Forced to flee Napoleon’s rampaging army on the continent, orphaned Alana Farmer and her eccentric guardian make a new home for themselves in London. There, Alana enjoys every privilege a daughter of the nobility could hope for, plus an education fit for a queen. Now, on the eve of her debut into London Society, she learns the shocking secret of her birthright. Can it be true? Is she really the lost princess of the European kingdom of Lubinia? Persuaded by her guardian to return to their homeland to quell a bloody revolt, Alana finds herself in an isolated, mountainous country whose customs strike her as medieval!
With controversy and intrigue brewing around the beautiful newcomer, Christoph Becker, the captain of the palace guards, arrests Alana on suspicion that she is either a wily imposter or a seductive spy working for the shadowy figures determined to depose the king. No stranger himself to seduction, Christoph uses every means at his disposal to draw the truth from his alluring prisoner, even if he must lay his own life on the line to protect her from harm. Now, as a fiery passion flares between Alana and the man who has wrongly imprisoned her, the fate of a nation rests in their hands and on their hearts.
Rating: B- overall
C for the story and A for the performance
Okay. So I admit that this isn’t a book that would normally have been near the top of my TBR pile. I haven’t read it before, haven’t read any reviews and only had the synopsis to go on; and decided that while it sounded okay, I wasn’t going to bust a gut when I’ve got so many other things I want to read.
BUT. Then I discovered that Rosalyn Landor had narrated the audiobook, and as I’ve been glomming her stuff big time lately, I changed my mind.
This is one of those times when I think the performance elevated my enjoyment of what would probably –in print – have been a fairly ordinary book. The story starts out with an assassin deciding – rather like Snow White’s huntsman – that he can’t kill the princess, but unlike the huntsman, he takes her away with him to England and brings her up as a lady rather than leaving her to roam the woods and shack up with seven vertically-challenged forest-dwellers.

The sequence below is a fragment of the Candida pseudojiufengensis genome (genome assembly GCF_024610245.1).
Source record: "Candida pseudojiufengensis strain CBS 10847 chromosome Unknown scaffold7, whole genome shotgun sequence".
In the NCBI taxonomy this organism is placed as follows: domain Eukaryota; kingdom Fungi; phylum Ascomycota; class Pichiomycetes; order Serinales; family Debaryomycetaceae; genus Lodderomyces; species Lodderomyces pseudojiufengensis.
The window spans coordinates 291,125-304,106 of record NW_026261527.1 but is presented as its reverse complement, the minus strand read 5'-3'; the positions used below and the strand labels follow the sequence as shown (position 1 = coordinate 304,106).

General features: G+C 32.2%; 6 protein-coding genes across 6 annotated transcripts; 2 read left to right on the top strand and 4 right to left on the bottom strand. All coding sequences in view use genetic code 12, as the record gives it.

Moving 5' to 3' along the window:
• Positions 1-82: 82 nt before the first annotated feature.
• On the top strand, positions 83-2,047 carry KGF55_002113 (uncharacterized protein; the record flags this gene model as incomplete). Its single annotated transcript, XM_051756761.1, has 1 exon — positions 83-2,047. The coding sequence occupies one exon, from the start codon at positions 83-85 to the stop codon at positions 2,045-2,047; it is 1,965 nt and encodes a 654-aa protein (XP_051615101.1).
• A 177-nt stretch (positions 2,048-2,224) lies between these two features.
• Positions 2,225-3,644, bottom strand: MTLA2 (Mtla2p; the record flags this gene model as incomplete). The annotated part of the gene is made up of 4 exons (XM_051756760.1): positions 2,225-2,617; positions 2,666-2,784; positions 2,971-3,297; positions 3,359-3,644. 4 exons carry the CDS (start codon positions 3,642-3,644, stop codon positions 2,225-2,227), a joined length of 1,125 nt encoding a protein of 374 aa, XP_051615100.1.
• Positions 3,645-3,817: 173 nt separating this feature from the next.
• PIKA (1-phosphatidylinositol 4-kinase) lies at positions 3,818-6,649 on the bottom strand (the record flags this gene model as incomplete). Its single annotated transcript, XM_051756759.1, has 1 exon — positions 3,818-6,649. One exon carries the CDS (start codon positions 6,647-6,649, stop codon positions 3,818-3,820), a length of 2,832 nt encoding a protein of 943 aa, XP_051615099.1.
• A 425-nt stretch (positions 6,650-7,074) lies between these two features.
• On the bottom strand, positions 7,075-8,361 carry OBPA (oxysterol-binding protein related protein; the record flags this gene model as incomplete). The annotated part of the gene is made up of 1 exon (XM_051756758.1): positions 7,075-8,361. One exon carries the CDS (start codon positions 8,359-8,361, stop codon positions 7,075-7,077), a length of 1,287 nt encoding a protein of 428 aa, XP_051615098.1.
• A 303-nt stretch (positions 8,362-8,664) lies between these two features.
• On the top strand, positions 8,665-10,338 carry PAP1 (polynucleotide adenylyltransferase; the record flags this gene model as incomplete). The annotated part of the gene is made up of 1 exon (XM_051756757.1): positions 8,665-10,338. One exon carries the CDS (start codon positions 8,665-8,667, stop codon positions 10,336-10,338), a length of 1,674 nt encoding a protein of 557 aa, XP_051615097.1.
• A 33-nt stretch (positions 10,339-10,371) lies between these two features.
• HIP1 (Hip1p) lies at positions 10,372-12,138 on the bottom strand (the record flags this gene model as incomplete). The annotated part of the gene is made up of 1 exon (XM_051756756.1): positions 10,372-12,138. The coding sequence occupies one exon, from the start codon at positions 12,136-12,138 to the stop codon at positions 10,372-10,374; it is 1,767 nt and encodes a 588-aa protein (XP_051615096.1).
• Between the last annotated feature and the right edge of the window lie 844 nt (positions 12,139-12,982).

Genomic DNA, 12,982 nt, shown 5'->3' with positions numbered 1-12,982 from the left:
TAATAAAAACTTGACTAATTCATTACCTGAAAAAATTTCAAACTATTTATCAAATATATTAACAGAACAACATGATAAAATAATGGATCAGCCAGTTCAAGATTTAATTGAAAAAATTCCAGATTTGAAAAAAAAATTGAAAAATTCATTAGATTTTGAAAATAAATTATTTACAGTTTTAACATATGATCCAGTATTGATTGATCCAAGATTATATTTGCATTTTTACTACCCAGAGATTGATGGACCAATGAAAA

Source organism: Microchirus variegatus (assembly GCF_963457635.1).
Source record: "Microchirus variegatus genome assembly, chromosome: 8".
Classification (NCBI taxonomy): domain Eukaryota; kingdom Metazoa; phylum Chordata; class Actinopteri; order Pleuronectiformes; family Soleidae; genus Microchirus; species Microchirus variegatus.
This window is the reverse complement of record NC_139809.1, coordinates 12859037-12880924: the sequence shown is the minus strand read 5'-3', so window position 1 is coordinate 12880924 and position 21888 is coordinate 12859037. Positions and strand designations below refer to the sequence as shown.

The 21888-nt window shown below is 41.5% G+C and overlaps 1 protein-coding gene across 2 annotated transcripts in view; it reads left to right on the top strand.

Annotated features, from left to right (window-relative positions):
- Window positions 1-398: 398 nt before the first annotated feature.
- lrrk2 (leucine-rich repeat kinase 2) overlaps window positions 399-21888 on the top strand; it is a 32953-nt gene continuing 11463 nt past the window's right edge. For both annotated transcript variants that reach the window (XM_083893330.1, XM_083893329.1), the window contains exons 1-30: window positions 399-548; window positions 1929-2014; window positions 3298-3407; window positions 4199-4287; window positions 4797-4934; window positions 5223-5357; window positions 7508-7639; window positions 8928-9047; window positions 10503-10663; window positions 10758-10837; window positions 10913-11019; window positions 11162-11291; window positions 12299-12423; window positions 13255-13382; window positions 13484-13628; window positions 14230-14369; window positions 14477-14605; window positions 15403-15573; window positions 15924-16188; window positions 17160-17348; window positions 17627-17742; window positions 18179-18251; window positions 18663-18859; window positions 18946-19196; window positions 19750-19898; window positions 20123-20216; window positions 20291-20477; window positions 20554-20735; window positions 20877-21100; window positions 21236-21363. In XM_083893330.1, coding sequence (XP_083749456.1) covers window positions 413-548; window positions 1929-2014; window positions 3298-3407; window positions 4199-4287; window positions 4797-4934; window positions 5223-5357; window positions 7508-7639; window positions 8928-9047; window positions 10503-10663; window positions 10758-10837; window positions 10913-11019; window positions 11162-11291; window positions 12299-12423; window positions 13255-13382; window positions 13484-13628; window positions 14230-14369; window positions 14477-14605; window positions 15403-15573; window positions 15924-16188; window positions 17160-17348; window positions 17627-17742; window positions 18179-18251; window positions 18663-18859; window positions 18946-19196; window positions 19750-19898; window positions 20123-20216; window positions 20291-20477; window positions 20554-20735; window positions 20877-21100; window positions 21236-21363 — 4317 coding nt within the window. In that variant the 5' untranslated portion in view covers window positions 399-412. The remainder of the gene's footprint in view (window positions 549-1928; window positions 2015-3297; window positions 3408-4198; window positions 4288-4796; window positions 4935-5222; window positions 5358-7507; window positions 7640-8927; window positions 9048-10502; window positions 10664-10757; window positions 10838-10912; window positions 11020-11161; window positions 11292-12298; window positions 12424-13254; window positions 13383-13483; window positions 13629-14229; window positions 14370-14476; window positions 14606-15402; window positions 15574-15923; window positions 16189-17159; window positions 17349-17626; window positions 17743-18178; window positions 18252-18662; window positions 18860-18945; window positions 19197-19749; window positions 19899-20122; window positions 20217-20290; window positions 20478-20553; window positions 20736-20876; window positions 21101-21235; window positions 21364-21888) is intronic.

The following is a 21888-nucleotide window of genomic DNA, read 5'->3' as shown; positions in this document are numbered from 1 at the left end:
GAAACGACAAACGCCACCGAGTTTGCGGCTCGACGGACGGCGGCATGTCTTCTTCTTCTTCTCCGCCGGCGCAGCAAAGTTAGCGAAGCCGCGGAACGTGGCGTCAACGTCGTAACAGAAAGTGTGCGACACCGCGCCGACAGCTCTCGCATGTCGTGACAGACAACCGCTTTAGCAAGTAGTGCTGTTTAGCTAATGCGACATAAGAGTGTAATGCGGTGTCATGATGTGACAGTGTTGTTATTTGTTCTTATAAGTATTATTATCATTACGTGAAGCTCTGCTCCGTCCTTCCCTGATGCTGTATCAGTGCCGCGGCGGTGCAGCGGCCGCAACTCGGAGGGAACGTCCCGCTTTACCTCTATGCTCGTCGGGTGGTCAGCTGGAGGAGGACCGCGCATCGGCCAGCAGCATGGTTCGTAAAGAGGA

On Alana’s eighteenth birthday, her ‘guardian’ (known as Poppy) sits her down to tell her the truth. She’s not his niece and she’s the heir to the throne of Lubinia (a fictional country somewhere where there’s lots of snow and hot guys in tight uniforms with sexy accents).
Alana is devastated by the news and doesn’t believe it. But there is unrest in Lubinia due to the king’s lack of an heir and the country is facing civil war – so there is only one thing to do. Alana must return to take up her rightful place, and Poppy is going to find out once and for all who paid him to kill the baby princess.
With Poppy’s warnings about the need for caution in her ears, Alana heads for the palace to present herself to her father. She goes alone – if Poppy (formerly Leonard Kasner, aka “Rastibon”) is discovered he will be imprisoned or shot on sight, so he leaves her to her own devices while he heads off to track his quarry. After all, as well as learning to sing and embroider tablecloths like any other English lady, Alana has been trained to fence, shoot and box, so she can take care of herself.